After Orcas Sink Another Yacht, Researcher Says They're Probably Just Playing

Following news of the latest boat sunk by orcas in the waters near the Strait of Gibraltar, a killer whale researcher is warning that the incidents may be misunderstood.

News outlets (including HuffPost) have used the word “attack” to describe a spate of events in which orcas have damaged vessels in the waters around Morocco, Portugal and Spain. But Monika Wieland Shields, co-founder and director of the nonprofit Orca Behavior Institute, argued the term is misleading in an MSNBC opinion piece published Thursday.

“When I watch the videos of these so-called attacks, I see something completely different,” Shields wrote.

Rather than an act of aggression, “it looks like another behavior we often see killer whales engage in: play.”

On Tuesday, a group of orcas slammed into the hull and damaged the rudder of a 50-foot sailing yacht off the coast of Morocco. The people aboard were rescued and the vessel was left to sink. It was the fifth time orcas have sunk a boat in the region in recent years, The New York Times reported. There have been dozens of other incidents of damage, though no human deaths.

Shields said “from the whale’s perspective,” it makes sense that they often go after rudders.

“Rudders move and, when humans try to regain steering control, show resistance,” she wrote. “It’s probably more like a game of tug-of-war than a maliciously motivated attack.”

Orcas are highly intelligent and social animals, which means they have “a unique capacity for amusement and playfulness,” she wrote. It also means that new behaviors and fads spread easily among social groups. For example, during a brief in a period in the late 1980s, many orcas near Washington state began wearing dead salmon on their heads, like hats.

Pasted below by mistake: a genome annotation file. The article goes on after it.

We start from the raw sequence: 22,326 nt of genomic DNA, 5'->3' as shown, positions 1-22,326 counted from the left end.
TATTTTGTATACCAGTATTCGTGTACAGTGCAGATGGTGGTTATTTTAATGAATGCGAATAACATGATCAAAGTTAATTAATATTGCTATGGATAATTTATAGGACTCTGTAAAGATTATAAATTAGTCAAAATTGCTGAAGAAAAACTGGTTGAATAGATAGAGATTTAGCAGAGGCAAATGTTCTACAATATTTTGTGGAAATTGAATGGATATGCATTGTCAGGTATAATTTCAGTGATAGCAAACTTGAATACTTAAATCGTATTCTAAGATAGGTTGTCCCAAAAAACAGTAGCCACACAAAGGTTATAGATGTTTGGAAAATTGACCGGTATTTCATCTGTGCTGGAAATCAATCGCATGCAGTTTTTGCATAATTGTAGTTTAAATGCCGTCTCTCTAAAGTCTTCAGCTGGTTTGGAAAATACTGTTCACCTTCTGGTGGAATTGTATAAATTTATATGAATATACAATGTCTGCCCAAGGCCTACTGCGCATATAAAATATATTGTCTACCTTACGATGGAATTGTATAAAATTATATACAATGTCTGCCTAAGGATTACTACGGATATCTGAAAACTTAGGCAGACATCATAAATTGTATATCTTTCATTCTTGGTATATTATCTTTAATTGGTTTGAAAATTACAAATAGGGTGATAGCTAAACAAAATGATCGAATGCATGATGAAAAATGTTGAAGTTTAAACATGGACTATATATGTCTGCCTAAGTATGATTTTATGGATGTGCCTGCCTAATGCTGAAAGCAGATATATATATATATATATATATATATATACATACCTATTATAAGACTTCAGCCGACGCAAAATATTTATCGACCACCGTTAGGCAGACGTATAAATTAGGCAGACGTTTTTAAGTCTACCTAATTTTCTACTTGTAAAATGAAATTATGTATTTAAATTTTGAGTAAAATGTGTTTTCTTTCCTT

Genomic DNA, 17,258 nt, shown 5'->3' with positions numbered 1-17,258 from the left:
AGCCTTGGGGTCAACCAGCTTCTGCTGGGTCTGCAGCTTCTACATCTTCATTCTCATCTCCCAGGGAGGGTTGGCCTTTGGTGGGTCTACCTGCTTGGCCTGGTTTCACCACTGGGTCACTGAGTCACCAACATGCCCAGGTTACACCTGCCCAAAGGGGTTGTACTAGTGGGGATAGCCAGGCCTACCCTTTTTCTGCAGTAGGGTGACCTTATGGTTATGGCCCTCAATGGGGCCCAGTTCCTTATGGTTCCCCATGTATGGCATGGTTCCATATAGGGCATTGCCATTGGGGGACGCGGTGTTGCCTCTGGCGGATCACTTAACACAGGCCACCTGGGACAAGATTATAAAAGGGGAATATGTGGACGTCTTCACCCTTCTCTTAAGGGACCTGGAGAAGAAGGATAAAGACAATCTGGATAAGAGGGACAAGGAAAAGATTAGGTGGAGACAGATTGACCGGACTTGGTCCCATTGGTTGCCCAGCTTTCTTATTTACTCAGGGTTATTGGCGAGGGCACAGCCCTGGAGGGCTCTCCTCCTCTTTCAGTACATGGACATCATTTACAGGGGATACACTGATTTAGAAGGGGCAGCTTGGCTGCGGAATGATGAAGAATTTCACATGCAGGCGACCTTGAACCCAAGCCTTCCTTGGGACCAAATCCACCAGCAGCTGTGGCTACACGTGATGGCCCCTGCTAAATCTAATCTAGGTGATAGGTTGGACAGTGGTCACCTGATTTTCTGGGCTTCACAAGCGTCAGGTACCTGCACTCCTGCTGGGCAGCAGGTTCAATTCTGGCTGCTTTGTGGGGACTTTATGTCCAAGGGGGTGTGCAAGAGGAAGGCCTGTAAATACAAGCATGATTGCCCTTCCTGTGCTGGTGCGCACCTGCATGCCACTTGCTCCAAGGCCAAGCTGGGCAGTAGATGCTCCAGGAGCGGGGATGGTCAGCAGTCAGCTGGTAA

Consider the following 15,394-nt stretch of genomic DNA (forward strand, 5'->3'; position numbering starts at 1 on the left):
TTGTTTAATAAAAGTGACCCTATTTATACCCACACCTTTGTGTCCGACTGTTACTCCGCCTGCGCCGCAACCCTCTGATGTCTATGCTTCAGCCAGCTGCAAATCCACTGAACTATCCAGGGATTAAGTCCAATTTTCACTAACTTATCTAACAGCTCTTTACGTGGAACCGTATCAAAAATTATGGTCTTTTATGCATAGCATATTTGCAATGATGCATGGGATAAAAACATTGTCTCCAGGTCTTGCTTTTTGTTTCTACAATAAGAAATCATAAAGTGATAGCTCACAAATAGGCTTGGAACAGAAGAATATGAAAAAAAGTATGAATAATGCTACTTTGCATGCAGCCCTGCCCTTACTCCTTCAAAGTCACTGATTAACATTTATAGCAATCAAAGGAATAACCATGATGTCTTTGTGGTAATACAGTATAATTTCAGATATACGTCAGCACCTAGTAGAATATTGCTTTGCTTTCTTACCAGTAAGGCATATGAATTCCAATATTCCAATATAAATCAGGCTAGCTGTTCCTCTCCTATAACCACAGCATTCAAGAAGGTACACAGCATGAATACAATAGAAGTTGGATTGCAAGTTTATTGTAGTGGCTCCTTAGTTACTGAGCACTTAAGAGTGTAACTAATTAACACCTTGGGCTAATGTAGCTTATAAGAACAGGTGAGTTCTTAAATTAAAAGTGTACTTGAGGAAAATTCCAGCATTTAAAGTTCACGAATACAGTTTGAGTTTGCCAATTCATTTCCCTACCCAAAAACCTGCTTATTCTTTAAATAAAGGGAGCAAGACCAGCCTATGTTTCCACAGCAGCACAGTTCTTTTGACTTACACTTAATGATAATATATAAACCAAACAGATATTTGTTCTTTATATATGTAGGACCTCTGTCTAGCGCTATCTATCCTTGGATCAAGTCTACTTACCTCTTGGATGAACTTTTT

Shields’ view is in line with what other orca experts have theorized.

“What I think is probably happening is it’s a playful behavior,” Dr. Deborah Giles, science director at research and advocacy group Wild Orca, said last year. “It’s a social behavior.”

However, one non-playful possibility has gone particularly viral. Biologist Alfredo López Fernandez suggested in a 2022 paper that it all may have started after a female orca known as “White Gladis” had a traumatic encounter with a boat, then began to act in a defensive manner towards other boats.

That theory helped fuel online support for “team orca,” with many people on social media casting the killer whales as revolutionaries fighting back against human destruction of the natural world.

While Shields doesn’t buy the White Gladis theory, she thinks it’s worth examining why people find the idea of an orca uprising so compelling.

“We recognize that we have done enough to the world to deserve orcas attacking us in response,” she wrote.